The importance of mental health and well-being for the social and economic health of the nation has grown in prominence in governmental strategic plans. The overarching focus in the School is twofold (a) to elucidate psychological processes underpinning risk and resilience and (b) to formulate and evaluate psychological interventions at both the clinical and community level. These aims find translation in foci related to trauma, family resilience, adverse experiences in childhood, childhood illness and disability, ASD, human sexuality, mental health difficulties, well-being in the workplace, infant and maternal mental health, reproductive issues, migrant populations, stress and coping, addictive behaviours, homelessness and therapeutic and training interventions. Partnerships with external collaborators from the HSE and related organisations, NGOs and community and service user groups, underpins our research and enables relevance and impact.
Dr Maria Dempsey and Dr Raegan Murphy are investigating the lived experiences of individuals whose partners are experiencing depression.
Dr Maria Dempsey and Dr Raegan Murphy are investigating the lived experiences of individuals whose partners are experiencing depression. The study is on-going and commenced with qualitative interviewing of individuals who live with a partner suffering from depression (both clinically and self-diagnosed). The themes highlighted in the qualitative research investigation provided the content for items which are currently being piloted. The aim is to develop a psychometric tool which will serve to identify salient features of the lived experiences of individuals living with depressed partners. A novel feature of this tool is the use of face-based Likert scales. The tool uses two types of response scales and one of the aims to see if there is any impact on response choice between the face-based Likert scale and the more conventional narrative Likert scale. To date, four MA students have and are working with the researchers to pilot test, develop and refine the tool further.
Dr Raegan Murphy email@example.com
Involving children with congenital heart disease, epilepsy, brain injury and cancer, our work has elucidated behavioural and neurodevelopmental phenotypes associated with such diseases.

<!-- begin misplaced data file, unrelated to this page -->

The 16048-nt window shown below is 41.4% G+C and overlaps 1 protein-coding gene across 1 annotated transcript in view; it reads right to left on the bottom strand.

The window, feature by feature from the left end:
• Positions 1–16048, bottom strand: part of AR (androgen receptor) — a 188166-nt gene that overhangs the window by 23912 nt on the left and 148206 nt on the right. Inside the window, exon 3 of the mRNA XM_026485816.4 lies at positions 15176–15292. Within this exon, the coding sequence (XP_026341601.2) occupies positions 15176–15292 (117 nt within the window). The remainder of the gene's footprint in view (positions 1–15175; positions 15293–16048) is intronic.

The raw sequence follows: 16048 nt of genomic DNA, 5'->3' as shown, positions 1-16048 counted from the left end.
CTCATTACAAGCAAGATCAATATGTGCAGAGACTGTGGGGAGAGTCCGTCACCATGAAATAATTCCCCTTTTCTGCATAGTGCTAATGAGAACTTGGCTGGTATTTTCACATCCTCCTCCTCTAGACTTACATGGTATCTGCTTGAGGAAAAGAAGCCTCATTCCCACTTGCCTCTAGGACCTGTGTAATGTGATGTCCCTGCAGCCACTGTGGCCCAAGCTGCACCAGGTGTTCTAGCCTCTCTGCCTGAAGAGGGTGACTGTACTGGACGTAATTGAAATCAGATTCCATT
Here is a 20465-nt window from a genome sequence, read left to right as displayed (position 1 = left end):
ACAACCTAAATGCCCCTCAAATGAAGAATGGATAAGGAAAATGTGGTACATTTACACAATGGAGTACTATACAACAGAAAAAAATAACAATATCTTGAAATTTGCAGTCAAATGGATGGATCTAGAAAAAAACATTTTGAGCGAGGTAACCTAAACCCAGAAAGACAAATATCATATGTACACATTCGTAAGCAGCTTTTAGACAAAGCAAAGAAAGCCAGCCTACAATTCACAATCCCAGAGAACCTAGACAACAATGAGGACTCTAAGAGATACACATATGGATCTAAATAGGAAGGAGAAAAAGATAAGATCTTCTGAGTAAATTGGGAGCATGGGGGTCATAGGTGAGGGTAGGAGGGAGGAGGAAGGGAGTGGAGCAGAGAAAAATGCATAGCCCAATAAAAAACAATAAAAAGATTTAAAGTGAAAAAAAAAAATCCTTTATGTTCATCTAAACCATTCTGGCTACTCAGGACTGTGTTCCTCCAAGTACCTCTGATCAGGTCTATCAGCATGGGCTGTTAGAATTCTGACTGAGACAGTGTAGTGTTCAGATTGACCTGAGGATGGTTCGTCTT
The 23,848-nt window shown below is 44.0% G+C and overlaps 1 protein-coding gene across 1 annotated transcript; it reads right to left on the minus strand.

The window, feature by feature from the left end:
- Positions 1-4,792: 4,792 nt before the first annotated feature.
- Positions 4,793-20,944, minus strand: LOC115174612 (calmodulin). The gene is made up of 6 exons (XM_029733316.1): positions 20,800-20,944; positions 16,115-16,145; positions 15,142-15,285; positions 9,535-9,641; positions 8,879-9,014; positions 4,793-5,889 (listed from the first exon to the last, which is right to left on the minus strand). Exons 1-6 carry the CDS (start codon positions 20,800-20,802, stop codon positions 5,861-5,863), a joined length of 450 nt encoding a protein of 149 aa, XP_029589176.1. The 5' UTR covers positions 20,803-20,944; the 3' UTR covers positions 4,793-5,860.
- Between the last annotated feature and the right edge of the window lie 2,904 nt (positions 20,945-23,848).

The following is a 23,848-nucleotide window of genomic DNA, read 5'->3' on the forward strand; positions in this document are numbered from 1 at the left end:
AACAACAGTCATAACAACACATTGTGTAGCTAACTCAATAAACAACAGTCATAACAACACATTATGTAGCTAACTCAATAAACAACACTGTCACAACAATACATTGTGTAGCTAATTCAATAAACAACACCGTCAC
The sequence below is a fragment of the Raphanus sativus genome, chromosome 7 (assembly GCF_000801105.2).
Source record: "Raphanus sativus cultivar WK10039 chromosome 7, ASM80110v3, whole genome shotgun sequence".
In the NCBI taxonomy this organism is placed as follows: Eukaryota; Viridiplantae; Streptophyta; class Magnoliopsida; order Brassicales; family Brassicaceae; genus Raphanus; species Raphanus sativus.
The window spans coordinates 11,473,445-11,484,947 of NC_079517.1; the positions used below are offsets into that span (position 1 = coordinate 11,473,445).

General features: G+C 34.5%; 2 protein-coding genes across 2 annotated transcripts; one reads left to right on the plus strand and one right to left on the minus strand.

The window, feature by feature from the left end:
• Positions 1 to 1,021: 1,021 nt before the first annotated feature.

Involving children with congenital heart disease, epilepsy, brain injury and cancer, our work has elucidated behavioural and neurodevelopmental phenotypes associated with such diseases. It has highlighted an often greater role for family functioning in determining outcomes for children than disease factors and severity.
We are translating findings regarding protective and risk factors in family focused interventions and testing the efficacy of such in feasibility and controlled trials.
Collaborators include Cork University Hospital, INFANT centre, Epilepsy Ireland, HSE mental health services, Royal Belfast Hospital for Sick Children, Northern Ireland Children’s Heart Trust and Erasmus University Rotterdam.
Dr Christopher McCusker: firstname.lastname@example.org
The primary aim of the study is the development and validation of five age appropriate questionnaires to evaluate emotions and coping in food allergy
Funded by The National Children’s Research Centre, under the aegis of the Children’s Medical and Research Foundation (CMRF) This study is based on a novel disease specific developmental model which I first published in 2008 and validated in 2017 across six countries.
The primary aim of the study is the development and validation of five age appropriate questionnaires to evaluate emotions and coping in food allergy (parent all years; parent proxy 0-12 years; children 8-12 years; adolescents 13-17 years; late adolescence 18 –25 years), The Food Allergy Coping and Emotions Scale (FACES). The secondary aim is to determine the associations between coping and emotions and health related quality of life (HRQL).
Dr Audrey Dunn Galvin email@example.com
Cork Enterprise Centre, North Mall, Cork.,